Science

Physics: World’s longest-lasting BUBBLE maintains its shape for a record 465 days


Here’s one for the Guinness Book of Records — researchers from the University of Lille created the world’s longest-lasting bubble, which kept its shape for 465 days.

This is a whopping 200,000 times longer than regular soap bubbles, which typically last for a only a matter of minutes — if even that — before they pop.

The team’s trick lies in creating a special kind of bubble called a ‘gas marble’, which has a layered shell structure with plastic beads at the surface that make it strong.

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Here's one for the Guinness Book of Records — researchers from the University of Lille created the world's longest-lasting bubble (pictured) which kept its shape for 465 days

Here’s one for the Guinness Book of Records — researchers from the University of Lille created the world’s longest-lasting bubble (pictured) which kept its shape for 465 days

WHY GAS MARBLES ARE THE LONGEST-LASTING BUBBLES

Gas marbles are an unusual type of bubble which has a layered shell structure and is made from a liquid solution containing tiny plastic beads. 

These pack together on the bubble’s shell, making it strong enough that it can even be held in your hand or rolled along a surface without breaking.

The plastic particles help to stop water draining from the marble’s shell, which is one of the main causes of bursting in regular bubbles.

In their research, Mr Roux and colleagues made their gas marbles using a solution whose base was a mixture of water and glycerol. 

Glycerol has a stabilising effect thanks to its strong affinity with water — one which also allows it to draw moisture into the bubble’s shell from the surrounding air, compensating for the evaporation of water that might otherwise cause the bubble to pop.

The study was conducted by physicist Aymeric Roux and his colleagues at the University of Lille, in France.

‘Soap bubbles are by essence fragile and ephemeral,’ the team wrote in their paper.

‘Depending on their composition and environment, bubble bursting can be triggered by gravity-induced drainage and/or the evaporation of the liquid and/or the presence of nuclei.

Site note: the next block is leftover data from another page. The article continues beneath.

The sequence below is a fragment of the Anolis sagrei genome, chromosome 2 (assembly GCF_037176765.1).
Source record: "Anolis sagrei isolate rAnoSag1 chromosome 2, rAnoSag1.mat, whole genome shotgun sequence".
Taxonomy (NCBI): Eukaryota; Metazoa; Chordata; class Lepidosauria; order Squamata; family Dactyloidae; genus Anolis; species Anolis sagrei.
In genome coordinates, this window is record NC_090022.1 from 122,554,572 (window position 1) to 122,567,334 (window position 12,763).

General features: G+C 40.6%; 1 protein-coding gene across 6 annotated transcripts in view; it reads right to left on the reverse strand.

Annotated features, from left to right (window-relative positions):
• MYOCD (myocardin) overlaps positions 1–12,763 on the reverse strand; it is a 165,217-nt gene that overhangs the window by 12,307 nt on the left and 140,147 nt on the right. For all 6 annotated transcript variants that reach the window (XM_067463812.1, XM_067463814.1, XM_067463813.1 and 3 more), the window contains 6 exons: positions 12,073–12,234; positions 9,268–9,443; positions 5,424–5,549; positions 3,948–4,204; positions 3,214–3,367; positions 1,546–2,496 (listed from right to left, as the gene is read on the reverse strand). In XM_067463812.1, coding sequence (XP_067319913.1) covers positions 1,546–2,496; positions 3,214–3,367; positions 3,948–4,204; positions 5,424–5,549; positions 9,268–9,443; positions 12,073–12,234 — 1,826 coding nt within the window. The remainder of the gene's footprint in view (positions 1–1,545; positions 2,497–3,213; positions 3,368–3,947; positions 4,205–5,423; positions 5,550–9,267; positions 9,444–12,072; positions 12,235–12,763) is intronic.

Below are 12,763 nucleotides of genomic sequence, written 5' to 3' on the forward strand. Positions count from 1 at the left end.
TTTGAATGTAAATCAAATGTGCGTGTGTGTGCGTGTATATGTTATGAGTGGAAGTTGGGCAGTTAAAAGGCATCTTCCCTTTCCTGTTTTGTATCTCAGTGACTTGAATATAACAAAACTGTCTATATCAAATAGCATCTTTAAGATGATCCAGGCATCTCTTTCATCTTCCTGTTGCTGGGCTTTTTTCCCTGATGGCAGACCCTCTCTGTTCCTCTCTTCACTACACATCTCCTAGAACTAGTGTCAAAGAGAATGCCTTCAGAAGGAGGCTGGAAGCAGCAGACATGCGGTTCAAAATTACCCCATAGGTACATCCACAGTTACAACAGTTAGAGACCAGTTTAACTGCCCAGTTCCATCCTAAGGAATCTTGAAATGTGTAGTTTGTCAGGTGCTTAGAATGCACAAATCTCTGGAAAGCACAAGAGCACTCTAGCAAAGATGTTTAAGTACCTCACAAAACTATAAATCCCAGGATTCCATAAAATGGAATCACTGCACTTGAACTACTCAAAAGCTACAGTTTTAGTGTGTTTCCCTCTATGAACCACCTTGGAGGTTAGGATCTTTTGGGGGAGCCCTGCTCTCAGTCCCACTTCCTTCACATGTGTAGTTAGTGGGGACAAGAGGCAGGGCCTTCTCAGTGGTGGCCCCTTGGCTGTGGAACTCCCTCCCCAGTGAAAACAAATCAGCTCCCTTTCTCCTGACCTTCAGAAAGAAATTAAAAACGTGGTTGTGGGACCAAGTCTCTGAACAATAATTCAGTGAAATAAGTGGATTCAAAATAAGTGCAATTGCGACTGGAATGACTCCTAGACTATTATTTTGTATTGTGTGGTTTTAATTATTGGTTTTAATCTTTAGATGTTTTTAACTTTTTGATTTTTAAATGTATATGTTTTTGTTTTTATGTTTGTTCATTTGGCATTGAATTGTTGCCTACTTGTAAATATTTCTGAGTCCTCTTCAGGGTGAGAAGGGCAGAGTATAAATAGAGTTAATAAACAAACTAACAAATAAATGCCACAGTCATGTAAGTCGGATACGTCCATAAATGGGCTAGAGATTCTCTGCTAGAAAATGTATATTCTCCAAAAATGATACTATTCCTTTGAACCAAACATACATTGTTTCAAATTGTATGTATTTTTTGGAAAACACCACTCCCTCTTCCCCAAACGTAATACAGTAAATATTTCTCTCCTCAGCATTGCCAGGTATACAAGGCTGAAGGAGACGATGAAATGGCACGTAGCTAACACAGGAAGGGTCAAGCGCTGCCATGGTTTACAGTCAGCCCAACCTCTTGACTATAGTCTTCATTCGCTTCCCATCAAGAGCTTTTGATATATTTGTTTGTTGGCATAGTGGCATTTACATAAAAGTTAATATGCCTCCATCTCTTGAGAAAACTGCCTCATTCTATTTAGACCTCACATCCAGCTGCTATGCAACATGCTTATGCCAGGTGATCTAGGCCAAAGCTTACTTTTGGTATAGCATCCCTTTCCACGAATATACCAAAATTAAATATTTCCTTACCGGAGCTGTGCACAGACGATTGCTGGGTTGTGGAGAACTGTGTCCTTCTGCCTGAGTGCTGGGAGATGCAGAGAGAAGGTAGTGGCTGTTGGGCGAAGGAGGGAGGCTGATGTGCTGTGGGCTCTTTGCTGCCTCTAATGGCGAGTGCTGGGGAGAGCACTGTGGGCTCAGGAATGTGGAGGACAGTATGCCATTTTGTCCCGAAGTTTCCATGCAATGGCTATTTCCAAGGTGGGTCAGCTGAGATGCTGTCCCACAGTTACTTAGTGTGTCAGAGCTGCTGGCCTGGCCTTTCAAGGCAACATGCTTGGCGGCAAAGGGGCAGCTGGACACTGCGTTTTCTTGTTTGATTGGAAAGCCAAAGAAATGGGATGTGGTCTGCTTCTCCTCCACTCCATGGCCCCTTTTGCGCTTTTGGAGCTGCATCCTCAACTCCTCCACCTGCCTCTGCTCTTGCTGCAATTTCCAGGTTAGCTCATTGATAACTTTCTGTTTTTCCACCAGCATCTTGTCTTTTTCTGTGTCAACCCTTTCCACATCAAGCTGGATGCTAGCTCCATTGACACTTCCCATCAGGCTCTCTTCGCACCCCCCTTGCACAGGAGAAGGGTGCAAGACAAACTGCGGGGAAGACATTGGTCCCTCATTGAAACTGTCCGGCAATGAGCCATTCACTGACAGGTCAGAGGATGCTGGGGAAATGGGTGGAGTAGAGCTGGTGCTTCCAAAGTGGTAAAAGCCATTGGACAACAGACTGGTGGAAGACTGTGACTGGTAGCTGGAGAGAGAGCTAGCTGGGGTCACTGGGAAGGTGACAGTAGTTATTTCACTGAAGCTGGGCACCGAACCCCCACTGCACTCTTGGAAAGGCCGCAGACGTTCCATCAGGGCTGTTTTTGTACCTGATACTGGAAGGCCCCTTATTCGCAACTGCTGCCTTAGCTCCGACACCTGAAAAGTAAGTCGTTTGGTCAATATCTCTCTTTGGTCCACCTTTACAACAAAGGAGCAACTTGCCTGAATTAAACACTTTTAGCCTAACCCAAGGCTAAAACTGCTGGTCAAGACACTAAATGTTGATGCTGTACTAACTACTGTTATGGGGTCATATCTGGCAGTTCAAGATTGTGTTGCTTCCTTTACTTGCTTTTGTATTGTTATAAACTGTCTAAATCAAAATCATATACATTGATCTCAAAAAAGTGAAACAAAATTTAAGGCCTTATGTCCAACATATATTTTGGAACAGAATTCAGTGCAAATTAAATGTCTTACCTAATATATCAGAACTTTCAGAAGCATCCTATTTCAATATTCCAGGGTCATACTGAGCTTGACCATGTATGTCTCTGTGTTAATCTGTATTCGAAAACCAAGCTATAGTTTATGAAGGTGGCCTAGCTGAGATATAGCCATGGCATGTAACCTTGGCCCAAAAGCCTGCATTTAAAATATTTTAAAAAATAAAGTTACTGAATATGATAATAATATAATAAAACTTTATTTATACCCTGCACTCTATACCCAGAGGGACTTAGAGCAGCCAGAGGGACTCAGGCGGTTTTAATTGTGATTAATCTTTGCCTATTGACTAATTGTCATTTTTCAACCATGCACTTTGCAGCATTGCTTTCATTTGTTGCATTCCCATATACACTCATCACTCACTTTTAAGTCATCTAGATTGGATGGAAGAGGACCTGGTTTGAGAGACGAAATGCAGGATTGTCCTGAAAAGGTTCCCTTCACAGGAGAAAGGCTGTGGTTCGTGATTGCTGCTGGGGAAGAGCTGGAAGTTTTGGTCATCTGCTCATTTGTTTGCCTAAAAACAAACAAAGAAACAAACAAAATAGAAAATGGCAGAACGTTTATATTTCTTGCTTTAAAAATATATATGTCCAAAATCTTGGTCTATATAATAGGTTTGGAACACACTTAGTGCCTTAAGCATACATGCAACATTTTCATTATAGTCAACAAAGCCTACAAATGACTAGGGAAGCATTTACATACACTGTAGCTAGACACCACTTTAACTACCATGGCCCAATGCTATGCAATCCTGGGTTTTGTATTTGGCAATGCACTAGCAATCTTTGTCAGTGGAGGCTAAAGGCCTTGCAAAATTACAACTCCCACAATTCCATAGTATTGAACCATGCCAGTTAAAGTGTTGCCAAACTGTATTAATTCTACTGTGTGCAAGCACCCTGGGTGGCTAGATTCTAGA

‘They can also shrink due to the diffusion of the inner gas in the outside atmosphere induced by Laplace overpressure,’ they added. 

‘We designed bubbles made of a composite liquid film able to neutralise all these effects and keep their integrity for more than one year in a standard atmosphere.’

Gas marbles are an unusual type of bubble made from a liquid solution that contains tiny plastic beads.

These pack together on the bubble’s shell, making it strong enough such that it can even be held in your hand or rolled along a surface without breaking.

While previous research had explored the mechanical properties of gas marbles, the study by Mr Roux and colleagues is the first to explore their potential lifetimes.

In their experiments to find the longest-lasting bubble, the team compared three different types — regular soap bubbles, water-based gas marbles and those made of a combination of both water and glycerol. 

The researchers made the gas marbles by spreading plastic particles over the surface of a water or water–glycerol bath to form a so-called ‘granular raft’.

They then injected air below the raft to form a bubble, which they finally rolled around the particle raft in order to to pick up enough plastic beads to coat the marble’s surface.

After forming each bubble, the team placed it on top of a weighing scale and monitored how long their creations lasted by filming them with a video camera.